"We have a vision to MULTIPLY an
URBAN WORKER FORCE in our urban centres.
WE ARE ASKING the Lord of the harvest
to SEND LABOURERS to work in our urban trenches."
Jazz legend Hoagy Carmichael had a song “Big Town Blues.” A phrase he sang paints a vivid picture.
“I’m in a bargain basement with a sidewalk skyline.”
Children growing up in the core of urban centres may look out the window of a basement apartment and see the sidewalk.
I want to invite you to be part of the sunrise on the sidewalk skyline. Over 80 per cent of Canadians live in urban centres in major population hubs. The gap between the haves and have-nots is a growing chasm. The rich get richer and the poor get by with less.
If Canada were the rich man in Jesus’ parable, then the urban poor are our beggar by the gate. You may not see them, though. We have great security systems, geographic barriers and locked-up churches to keep the beggars out on the street.
City planners and business people work hard to create presentations on the major downtown streets. BIAs (Business Improvement Areas) are co-operative efforts between City Hall and the local business people of a given neighbourhood. Both want to see taxpayer dollars spent to beautify and improve the face of the city. When people go downtown, they need to feel safe, visually intrigued, and interested in spending their money. Sculptures, murals, architecture, and green space combine with public transit systems, traffic routes, entertainment and parking garages to give people a pleasant face on the city. To the chagrin of some city fathers, the homeless, the mentally ill and the ill-equipped also show up to share the space. Police, social services and missions dot the streetscape to facilitate the neediest and the most unfortunate.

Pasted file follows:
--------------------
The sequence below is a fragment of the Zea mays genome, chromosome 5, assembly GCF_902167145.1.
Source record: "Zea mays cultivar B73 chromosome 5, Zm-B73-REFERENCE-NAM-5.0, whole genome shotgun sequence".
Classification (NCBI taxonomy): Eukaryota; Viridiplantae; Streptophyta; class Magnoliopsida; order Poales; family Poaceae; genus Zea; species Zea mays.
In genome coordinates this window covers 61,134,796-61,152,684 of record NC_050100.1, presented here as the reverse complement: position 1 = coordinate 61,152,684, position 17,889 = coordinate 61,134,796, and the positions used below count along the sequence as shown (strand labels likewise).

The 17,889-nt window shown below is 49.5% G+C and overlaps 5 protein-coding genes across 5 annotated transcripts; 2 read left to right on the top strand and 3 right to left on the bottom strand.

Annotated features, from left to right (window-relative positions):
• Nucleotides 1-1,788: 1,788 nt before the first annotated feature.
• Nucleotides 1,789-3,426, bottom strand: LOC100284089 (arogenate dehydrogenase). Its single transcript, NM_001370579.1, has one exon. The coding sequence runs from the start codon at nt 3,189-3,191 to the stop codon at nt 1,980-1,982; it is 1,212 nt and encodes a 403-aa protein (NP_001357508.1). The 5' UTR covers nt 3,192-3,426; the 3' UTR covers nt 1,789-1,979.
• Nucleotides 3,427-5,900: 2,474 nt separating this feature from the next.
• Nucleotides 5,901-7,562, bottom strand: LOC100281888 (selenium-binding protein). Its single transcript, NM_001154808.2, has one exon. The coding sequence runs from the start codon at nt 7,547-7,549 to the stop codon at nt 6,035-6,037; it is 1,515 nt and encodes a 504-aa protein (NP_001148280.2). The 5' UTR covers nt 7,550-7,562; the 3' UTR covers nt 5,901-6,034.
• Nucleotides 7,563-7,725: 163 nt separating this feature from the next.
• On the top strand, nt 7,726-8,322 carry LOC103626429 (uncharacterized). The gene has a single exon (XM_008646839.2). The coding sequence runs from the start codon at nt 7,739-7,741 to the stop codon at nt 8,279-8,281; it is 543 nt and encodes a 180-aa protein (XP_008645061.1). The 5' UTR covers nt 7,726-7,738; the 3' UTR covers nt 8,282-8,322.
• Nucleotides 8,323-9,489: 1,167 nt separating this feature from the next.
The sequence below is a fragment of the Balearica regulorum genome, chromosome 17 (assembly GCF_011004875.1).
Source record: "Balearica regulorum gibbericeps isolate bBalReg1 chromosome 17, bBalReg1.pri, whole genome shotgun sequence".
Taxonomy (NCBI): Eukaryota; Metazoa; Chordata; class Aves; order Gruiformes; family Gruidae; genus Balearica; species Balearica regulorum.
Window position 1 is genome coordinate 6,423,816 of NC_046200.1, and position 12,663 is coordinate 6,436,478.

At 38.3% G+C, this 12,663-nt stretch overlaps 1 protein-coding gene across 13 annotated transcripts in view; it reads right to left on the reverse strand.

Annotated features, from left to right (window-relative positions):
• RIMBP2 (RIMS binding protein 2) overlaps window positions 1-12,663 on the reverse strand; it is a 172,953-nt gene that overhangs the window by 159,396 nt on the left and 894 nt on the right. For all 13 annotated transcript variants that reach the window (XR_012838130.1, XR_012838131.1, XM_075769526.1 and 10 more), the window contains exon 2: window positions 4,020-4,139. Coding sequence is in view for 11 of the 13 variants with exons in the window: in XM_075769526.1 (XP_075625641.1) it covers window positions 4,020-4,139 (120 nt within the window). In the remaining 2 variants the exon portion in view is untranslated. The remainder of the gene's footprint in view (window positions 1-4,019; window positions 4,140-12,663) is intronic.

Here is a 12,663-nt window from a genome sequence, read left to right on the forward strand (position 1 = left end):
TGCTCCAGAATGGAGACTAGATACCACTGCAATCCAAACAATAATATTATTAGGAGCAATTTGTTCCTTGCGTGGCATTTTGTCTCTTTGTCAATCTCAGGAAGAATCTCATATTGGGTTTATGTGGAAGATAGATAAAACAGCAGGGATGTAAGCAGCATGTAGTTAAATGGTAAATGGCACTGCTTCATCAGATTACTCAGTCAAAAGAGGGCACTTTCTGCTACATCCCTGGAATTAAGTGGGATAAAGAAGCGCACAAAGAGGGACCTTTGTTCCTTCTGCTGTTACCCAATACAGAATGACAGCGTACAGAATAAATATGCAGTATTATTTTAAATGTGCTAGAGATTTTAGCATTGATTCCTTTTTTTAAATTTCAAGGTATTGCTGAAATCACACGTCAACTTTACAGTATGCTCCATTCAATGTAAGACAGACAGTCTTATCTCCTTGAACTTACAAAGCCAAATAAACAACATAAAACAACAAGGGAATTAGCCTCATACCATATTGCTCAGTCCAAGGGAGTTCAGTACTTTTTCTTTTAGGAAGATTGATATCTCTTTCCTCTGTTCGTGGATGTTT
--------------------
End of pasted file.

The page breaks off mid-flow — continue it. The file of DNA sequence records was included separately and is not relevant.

When you get behind the “movie set facade” of downtown, you encounter the real “downtown” where the poor live.
I pastor New Song Church, historically one of Windsor’s tougher neighbourhoods with its share of social challenges. My building is an old bar on a dingy street. There is more plywood on the commercial buildings of my neighbourhood than there are windows.
When you go on the back streets and alleys of our cities, you discover living conditions not visible to the passerby. In Windsor, the AIDS committee has a needle exchange program that collects up to 200,000 used syringes per year from drug users exchanging dirty needles for a clean kit. That is 200,000 needles annually that would have otherwise been dropped in alleys, parks and garbage containers.
A friend of mine who used to work for Compassion Canada was with me when we visited a couple who lived in the neighbourhood. The living conditions were deplorable. The furnace was not working, the bathroom lacked hot water, and the clutter and filth were overwhelming. My friend remarked afterward that it was worse than the poverty he had seen in developing countries, where they at least managed to keep things reasonably clean and tidy.
When you get to the real downtown, there are children like Kenny, who, at 10 years of age, has tried crack and steals everything he can. Kenny goes with his mom in the wee hours of the night to make drug deliveries. Kenny drops by the church to drink coffee. Kenny came to camp with us and still needs Jesus.